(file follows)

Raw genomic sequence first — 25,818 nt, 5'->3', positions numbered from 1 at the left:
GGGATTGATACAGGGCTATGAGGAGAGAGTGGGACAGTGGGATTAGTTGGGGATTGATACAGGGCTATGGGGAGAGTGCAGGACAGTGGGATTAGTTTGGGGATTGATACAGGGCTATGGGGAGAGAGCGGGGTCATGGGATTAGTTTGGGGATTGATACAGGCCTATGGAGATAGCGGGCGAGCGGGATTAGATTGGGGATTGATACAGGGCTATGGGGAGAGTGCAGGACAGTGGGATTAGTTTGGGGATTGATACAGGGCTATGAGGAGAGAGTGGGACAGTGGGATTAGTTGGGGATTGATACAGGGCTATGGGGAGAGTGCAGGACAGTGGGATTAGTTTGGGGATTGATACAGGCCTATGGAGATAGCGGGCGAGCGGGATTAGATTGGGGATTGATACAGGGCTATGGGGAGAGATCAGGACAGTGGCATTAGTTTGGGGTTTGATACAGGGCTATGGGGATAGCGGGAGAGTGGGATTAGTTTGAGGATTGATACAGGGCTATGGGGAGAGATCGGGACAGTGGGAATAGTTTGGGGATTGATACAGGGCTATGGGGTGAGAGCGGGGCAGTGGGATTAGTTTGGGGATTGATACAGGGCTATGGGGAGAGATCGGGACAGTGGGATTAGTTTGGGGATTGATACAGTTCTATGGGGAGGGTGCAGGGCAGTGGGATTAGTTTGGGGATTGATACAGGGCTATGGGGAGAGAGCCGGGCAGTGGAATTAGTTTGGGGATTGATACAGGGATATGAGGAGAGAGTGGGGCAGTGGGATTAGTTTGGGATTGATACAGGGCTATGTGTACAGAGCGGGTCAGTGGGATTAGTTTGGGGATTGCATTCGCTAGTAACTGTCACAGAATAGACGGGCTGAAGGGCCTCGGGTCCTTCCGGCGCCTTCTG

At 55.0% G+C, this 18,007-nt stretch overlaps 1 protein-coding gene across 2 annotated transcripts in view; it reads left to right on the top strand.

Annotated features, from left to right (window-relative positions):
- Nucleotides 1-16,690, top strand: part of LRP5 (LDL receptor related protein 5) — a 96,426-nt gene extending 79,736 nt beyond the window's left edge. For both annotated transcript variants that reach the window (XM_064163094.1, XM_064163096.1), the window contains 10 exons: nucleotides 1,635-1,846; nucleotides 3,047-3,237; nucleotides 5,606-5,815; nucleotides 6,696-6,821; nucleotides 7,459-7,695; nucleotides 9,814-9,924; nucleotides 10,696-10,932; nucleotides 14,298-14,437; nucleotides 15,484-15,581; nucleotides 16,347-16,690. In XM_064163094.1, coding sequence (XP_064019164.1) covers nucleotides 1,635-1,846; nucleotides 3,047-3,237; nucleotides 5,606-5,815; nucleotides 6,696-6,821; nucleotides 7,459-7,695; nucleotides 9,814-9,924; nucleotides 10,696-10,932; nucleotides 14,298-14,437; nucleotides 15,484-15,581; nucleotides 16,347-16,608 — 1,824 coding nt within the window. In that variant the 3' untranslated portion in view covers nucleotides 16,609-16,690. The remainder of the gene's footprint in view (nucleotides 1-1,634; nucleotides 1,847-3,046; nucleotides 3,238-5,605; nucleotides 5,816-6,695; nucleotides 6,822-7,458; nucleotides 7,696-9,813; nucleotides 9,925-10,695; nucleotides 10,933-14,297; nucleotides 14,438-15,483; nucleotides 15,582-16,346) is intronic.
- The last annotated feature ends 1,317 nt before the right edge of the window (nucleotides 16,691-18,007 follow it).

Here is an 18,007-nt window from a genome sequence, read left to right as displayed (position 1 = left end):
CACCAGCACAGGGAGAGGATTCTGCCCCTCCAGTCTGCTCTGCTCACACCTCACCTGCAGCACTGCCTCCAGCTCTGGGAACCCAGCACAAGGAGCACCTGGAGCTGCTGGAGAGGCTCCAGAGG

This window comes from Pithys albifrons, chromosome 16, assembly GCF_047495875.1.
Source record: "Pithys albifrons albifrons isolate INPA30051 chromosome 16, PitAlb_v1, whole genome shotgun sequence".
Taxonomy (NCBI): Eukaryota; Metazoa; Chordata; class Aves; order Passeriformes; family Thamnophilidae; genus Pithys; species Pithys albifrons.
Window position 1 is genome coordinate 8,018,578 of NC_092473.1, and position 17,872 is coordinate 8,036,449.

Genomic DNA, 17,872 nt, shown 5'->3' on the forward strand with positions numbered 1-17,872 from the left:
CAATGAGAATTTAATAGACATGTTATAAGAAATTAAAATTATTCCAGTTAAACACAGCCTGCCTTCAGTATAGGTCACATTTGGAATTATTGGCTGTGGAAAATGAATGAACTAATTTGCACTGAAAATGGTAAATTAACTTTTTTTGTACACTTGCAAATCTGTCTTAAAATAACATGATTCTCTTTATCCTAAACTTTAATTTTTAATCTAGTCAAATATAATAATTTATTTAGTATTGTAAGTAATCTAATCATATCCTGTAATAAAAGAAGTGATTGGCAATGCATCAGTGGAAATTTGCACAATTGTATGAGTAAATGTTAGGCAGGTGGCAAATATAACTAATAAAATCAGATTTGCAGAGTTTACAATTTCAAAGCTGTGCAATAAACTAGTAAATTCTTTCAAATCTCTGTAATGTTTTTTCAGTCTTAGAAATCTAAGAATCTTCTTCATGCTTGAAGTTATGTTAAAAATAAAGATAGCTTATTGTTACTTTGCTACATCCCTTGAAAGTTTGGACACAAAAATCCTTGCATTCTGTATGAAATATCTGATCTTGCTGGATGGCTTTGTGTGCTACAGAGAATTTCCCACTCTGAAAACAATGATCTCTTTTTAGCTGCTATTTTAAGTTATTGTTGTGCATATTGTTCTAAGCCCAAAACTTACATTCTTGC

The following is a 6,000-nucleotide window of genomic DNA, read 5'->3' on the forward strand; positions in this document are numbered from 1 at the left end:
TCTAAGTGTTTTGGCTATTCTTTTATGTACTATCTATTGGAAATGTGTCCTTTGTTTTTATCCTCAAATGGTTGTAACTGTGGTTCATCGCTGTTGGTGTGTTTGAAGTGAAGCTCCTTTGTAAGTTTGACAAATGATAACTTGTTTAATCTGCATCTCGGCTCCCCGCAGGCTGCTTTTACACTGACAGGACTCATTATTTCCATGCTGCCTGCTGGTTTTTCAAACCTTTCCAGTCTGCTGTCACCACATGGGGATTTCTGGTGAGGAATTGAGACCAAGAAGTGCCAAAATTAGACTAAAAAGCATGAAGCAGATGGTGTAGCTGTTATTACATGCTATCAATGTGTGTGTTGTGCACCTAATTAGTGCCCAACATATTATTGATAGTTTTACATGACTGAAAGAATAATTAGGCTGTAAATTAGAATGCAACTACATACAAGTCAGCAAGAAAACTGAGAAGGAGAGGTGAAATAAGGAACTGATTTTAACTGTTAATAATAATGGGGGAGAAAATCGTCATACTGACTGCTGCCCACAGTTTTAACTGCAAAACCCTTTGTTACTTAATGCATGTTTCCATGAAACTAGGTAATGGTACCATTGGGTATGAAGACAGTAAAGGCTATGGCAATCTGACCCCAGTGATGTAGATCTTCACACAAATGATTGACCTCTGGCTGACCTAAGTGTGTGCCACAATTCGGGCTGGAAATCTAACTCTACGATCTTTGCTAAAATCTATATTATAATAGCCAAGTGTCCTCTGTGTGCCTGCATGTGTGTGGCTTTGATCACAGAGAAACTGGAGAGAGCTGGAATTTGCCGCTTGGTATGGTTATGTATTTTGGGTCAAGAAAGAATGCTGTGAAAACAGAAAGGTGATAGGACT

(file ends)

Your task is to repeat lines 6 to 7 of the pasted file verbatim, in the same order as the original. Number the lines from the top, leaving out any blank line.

- The last annotated feature ends 1,317 nt before the right edge of the window (nucleotides 16,691-18,007 follow it).

Here is an 18,007-nt window from a genome sequence, read left to right as displayed (position 1 = left end):